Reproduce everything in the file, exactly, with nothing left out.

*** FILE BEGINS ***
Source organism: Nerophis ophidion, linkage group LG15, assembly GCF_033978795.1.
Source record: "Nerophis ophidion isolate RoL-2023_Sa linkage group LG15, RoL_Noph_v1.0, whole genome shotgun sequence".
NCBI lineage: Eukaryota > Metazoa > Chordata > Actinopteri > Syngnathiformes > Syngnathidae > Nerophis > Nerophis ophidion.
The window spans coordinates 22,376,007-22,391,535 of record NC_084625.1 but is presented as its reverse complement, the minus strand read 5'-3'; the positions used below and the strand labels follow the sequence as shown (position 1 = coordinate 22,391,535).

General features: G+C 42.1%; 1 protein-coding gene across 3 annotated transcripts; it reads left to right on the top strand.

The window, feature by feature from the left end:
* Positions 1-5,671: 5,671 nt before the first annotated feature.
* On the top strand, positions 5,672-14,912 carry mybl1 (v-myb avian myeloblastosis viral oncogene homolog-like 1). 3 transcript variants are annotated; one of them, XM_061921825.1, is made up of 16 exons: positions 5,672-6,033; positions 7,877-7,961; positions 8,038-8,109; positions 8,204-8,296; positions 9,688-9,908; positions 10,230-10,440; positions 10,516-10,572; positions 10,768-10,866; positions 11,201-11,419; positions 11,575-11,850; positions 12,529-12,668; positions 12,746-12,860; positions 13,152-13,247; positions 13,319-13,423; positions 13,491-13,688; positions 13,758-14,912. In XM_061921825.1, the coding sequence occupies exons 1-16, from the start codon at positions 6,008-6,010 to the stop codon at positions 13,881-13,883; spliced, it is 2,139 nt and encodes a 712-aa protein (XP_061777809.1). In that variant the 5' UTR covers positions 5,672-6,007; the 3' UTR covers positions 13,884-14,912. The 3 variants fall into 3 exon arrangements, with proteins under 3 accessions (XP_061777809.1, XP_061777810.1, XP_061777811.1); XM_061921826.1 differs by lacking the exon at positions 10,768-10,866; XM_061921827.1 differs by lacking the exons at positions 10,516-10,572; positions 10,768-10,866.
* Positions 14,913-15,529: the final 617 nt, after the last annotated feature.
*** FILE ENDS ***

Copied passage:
Source organism: Nerophis ophidion, linkage group LG15, assembly GCF_033978795.1.
Source record: "Nerophis ophidion isolate RoL-2023_Sa linkage group LG15, RoL_Noph_v1.0, whole genome shotgun sequence".
NCBI lineage: Eukaryota > Metazoa > Chordata > Actinopteri > Syngnathiformes > Syngnathidae > Nerophis > Nerophis ophidion.
The window spans coordinates 22,376,007-22,391,535 of record NC_084625.1 but is presented as its reverse complement, the minus strand read 5'-3'; the positions used below and the strand labels follow the sequence as shown (position 1 = coordinate 22,391,535).

General features: G+C 42.1%; 1 protein-coding gene across 3 annotated transcripts; it reads left to right on the top strand.

The window, feature by feature from the left end:
* Positions 1-5,671: 5,671 nt before the first annotated feature.
* On the top strand, positions 5,672-14,912 carry mybl1 (v-myb avian myeloblastosis viral oncogene homolog-like 1). 3 transcript variants are annotated; one of them, XM_061921825.1, is made up of 16 exons: positions 5,672-6,033; positions 7,877-7,961; positions 8,038-8,109; positions 8,204-8,296; positions 9,688-9,908; positions 10,230-10,440; positions 10,516-10,572; positions 10,768-10,866; positions 11,201-11,419; positions 11,575-11,850; positions 12,529-12,668; positions 12,746-12,860; positions 13,152-13,247; positions 13,319-13,423; positions 13,491-13,688; positions 13,758-14,912. In XM_061921825.1, the coding sequence occupies exons 1-16, from the start codon at positions 6,008-6,010 to the stop codon at positions 13,881-13,883; spliced, it is 2,139 nt and encodes a 712-aa protein (XP_061777809.1). In that variant the 5' UTR covers positions 5,672-6,007; the 3' UTR covers positions 13,884-14,912. The 3 variants fall into 3 exon arrangements, with proteins under 3 accessions (XP_061777809.1, XP_061777810.1, XP_061777811.1); XM_061921826.1 differs by lacking the exon at positions 10,768-10,866; XM_061921827.1 differs by lacking the exons at positions 10,516-10,572; positions 10,768-10,866.
* Positions 14,913-15,529: the final 617 nt, after the last annotated feature.